A Better Way
Isabel distinctly remembers the first time that she hurt herself. Her parents were fighting in the next room and, as tensions continued to rise, she needed to feel some relief. As she listened to them argue, she began to picture all of the ways her life could change. Her mind created a whirlwind of questions: Do they even love each other anymore? What if someone gets hurt? Would they ever split up? What would that mean for me? With each question, the pit in her stomach grew deeper. Her heart started racing and she could feel beads of sweat forming on her forehead. Isabel didn’t understand why she felt so weak all of a sudden, but with shaky hands she reached for the knife … because anything would feel better than this.
She continued this cycle for years to come, hiding the box of sharp objects under her bed to use when she needed them. Isabel was afraid to tell her parents because she didn’t want to get labeled as “attention-seeking” or “suicidal” as so many of her peers had been called when other people found out about their cutting. Truthfully, she didn’t want anyone to know. Attention was the last thing she wanted. Why expose the shame? She was so embarrassed, but didn’t have another answer. For her, she never intended for it to be more than a way to make that pit in her stomach go away.
At 15 years old, she finally cut herself too deep. When a friend noticed her scar, she recommended Isabel to STARRY Counseling for help. Through therapy, Isabel learned what anxiety was and that those moments leading up to her cutting were actually panic attacks. She learned that anxiety happens to all sorts of kids. In fact, anxiety is one of the most commonly diagnosed disorders in children in the US (4.4 million) and that more and more kids just like her are beginning to experience symptoms of anxiety (7.1%, up from 5.5%).* Isabel found out that more than half of US adolescents have engaged in some type of self-injury to alleviate the pain they were feeling inside. Her feelings of shame and embarrassment began to give way to the feeling of hope.
Isabel’s counselor at STARRY talked to her about how self-harm usually happens for a variety of reasons. According to her counselor, emotions can be so powerful that they need a physical release and self-harm is sometimes used to feel control over your environment, distract yourself from difficult circumstances, or make you feel alive again when you feel numb. Isabel learned that continued self-harm could increase her risk of major depression, addiction, accidental injury, infection, and suicide. She began to see that it wouldn’t actually help her with the fear she experienced when her parents fought. Isabel worked with her counselor to put meaningful words and expression to her fear and release the pain and tension she felt on the inside in a healthy way that kept her safe.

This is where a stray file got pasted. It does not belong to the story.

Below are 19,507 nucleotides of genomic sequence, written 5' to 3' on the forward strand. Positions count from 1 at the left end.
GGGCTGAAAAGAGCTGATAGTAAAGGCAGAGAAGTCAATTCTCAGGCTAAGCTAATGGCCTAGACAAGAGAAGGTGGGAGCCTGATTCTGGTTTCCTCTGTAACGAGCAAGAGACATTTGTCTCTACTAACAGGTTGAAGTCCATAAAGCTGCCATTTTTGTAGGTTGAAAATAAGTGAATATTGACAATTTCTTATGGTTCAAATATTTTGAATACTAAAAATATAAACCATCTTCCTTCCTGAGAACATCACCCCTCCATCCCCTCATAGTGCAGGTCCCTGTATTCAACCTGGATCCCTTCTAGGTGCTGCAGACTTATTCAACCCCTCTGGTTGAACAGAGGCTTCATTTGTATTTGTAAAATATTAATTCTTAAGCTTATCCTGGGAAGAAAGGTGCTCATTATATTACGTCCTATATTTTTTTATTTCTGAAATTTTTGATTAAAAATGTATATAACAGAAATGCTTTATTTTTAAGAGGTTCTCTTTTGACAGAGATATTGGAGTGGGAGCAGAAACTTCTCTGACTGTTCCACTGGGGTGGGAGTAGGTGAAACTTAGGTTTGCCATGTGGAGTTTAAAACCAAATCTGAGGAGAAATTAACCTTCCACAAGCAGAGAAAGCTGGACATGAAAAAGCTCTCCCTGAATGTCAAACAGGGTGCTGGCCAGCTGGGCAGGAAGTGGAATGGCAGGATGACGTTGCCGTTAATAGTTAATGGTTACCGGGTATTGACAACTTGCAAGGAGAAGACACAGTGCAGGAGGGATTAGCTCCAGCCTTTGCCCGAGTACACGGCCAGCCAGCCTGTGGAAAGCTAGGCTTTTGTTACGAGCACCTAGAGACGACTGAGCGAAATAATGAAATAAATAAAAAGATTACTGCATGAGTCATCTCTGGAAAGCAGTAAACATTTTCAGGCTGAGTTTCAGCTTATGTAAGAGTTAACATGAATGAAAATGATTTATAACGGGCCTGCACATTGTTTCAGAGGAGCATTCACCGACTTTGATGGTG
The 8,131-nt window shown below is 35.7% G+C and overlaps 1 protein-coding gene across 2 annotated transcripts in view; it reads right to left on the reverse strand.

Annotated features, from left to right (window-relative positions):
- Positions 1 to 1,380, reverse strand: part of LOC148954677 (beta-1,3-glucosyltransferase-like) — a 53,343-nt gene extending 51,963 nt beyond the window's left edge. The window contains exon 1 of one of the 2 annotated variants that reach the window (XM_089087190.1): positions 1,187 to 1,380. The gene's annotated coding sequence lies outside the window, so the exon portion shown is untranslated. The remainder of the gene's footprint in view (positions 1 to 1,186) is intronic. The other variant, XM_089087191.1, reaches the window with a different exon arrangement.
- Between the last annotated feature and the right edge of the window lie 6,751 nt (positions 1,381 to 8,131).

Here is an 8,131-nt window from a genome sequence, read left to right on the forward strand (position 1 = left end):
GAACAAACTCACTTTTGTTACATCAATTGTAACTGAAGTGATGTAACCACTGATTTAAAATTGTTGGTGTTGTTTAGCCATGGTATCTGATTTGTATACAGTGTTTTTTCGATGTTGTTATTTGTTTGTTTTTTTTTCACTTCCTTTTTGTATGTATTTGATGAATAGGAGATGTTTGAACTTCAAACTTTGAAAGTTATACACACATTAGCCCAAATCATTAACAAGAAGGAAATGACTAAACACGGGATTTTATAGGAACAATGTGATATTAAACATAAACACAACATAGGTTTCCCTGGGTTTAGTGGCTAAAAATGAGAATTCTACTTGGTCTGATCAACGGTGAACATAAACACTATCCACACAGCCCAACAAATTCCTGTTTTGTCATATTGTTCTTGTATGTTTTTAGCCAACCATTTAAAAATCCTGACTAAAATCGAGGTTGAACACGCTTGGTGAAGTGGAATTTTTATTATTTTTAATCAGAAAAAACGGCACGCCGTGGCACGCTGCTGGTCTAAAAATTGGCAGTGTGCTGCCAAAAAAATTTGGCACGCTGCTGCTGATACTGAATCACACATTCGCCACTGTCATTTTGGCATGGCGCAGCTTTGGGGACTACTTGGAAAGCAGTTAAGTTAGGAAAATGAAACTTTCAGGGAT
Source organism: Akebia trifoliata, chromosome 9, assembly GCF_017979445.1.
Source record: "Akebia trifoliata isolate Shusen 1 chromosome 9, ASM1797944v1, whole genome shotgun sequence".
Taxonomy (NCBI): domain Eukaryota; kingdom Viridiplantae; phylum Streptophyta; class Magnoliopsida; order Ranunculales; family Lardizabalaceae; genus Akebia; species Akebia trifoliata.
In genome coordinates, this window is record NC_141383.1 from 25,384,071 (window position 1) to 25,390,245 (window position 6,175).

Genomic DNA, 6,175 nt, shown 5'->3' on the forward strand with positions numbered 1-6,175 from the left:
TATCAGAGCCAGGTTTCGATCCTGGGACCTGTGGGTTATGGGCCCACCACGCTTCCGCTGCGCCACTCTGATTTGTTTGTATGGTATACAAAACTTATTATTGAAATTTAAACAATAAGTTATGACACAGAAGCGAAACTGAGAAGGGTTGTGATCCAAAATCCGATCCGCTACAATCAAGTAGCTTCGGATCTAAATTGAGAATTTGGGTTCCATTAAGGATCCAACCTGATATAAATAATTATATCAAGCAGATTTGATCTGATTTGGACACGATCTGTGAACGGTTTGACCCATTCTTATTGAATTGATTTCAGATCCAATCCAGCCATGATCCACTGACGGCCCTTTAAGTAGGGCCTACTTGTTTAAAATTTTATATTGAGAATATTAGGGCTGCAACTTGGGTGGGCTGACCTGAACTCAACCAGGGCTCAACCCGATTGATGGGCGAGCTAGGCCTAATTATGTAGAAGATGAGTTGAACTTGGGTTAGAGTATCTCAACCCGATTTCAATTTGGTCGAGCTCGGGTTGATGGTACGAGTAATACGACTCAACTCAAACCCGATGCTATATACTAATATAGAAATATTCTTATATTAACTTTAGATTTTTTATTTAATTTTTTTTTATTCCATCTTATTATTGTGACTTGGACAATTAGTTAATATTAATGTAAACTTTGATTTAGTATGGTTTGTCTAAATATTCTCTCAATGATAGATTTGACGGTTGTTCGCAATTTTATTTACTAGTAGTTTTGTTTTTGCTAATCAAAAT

Isabel’s parents also met with her counselor so they could understand more about her self-injury. They were surprised to find out that it creates an effect in the brain that is similar to drug use because it releases endorphins to create a temporary, feel-good feeling. This endorphin release is where it gets its addictive nature and why kids continue coming back to it. Self-injury is different from drug use, however, in that anyone can take drugs and feel good, but if self-injury “works” (provides the endorphin release), that’s an indication that an underlying issue needs to be dealt with.** Isabel’s parents learned what warning signs to look for like small, linear cuts and changes in her mood, behavior, communication, and relationships. Through their meetings with the counselor, they felt more equipped to support her since they could now identify her triggers and anxiety. They used this new knowledge of self-injury to create a safe space for her at home.
Now, Isabel keeps a self-care kit under her bed, filled with tools she has found to keep her safe, like hot tea, fidgets, a yoga mat, essential oils, a journal, and teen coloring books. She also reaches out to friends and family to keep her safe and has even connected with other students at her school who have turned to self-harm to help them learn how to get help.
This is a fictional story that helps give insight into the cause for self-harm.
* Ghandour RM, Sherman LJ, Vladutiu CJ, Ali MM, Lynch SE, Bitsko RH, Blumberg SJ. Prevalence and treatment of depression, anxiety, and conduct problems in U.S. children. The Journal of Pediatrics, 2018
If you or someone you know struggles with self-harm, please don’t hesitate to contact STARRY counseling offices for help.